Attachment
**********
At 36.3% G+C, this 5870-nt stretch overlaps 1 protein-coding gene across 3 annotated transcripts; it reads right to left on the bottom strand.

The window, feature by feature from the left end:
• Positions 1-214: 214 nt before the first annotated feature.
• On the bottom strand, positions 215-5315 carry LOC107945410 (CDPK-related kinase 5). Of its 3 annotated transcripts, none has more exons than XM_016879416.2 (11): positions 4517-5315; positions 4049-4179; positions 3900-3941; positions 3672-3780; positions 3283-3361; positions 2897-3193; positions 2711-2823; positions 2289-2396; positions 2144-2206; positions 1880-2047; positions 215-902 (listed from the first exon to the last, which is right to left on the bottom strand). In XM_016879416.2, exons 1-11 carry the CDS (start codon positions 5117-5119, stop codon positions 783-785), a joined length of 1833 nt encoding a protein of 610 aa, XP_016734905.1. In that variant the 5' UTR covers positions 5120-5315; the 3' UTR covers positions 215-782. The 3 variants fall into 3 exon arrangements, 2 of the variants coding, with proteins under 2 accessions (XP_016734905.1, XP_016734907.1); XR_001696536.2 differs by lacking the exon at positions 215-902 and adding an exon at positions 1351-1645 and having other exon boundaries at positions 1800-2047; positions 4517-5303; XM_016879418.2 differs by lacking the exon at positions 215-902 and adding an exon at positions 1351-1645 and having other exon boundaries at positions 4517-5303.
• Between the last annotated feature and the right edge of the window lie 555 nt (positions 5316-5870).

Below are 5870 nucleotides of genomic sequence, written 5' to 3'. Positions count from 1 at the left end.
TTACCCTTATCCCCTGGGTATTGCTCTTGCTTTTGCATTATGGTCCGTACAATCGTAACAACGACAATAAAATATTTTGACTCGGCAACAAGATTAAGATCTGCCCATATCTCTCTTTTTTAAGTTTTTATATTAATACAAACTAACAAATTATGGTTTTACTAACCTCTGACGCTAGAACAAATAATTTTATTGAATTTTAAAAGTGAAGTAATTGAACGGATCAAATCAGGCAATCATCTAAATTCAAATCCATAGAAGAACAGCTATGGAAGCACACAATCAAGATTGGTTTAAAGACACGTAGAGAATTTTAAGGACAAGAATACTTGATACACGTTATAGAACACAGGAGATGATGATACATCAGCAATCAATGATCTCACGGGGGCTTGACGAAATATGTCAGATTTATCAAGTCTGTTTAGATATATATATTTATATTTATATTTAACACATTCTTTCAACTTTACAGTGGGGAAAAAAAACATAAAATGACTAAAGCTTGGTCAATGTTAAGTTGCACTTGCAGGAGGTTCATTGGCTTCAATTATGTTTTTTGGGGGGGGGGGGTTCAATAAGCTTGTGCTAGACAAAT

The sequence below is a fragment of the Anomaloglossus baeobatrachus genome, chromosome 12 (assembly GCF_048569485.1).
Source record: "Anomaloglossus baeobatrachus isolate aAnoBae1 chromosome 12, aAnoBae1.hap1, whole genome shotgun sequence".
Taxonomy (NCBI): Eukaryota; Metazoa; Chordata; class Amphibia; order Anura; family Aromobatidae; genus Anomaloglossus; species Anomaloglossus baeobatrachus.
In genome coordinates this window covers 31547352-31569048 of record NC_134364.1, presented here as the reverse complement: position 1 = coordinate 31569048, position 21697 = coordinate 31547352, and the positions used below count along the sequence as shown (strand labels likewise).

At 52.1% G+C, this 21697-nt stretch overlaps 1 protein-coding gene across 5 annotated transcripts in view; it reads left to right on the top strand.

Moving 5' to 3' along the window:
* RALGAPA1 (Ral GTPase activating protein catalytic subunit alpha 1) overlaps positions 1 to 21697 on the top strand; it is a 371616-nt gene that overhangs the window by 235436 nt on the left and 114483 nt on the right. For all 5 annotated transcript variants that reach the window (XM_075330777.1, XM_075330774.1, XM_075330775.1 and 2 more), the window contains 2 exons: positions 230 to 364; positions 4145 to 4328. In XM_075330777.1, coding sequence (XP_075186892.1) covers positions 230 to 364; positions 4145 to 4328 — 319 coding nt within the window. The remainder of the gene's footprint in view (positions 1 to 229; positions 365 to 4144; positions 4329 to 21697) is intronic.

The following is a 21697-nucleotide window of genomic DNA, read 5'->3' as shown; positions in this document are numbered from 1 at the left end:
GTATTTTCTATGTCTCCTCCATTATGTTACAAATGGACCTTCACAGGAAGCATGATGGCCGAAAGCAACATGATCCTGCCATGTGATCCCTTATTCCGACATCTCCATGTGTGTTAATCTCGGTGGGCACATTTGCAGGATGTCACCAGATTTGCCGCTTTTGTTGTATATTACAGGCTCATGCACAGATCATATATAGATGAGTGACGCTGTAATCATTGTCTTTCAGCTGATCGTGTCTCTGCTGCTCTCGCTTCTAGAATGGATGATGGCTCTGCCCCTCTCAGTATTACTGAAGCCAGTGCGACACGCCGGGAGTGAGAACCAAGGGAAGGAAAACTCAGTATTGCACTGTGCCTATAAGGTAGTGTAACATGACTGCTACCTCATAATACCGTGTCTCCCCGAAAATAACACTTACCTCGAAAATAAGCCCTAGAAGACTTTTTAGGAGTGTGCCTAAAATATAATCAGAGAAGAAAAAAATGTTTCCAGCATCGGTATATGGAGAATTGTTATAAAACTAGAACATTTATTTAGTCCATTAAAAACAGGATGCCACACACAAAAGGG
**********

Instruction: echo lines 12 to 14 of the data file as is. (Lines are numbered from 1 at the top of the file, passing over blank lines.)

At 52.1% G+C, this 21697-nt stretch overlaps 1 protein-coding gene across 5 annotated transcripts in view; it reads left to right on the top strand.

Moving 5' to 3' along the window:
* RALGAPA1 (Ral GTPase activating protein catalytic subunit alpha 1) overlaps positions 1 to 21697 on the top strand; it is a 371616-nt gene that overhangs the window by 235436 nt on the left and 114483 nt on the right. For all 5 annotated transcript variants that reach the window (XM_075330777.1, XM_075330774.1, XM_075330775.1 and 2 more), the window contains 2 exons: positions 230 to 364; positions 4145 to 4328. In XM_075330777.1, coding sequence (XP_075186892.1) covers positions 230 to 364; positions 4145 to 4328 — 319 coding nt within the window. The remainder of the gene's footprint in view (positions 1 to 229; positions 365 to 4144; positions 4329 to 21697) is intronic.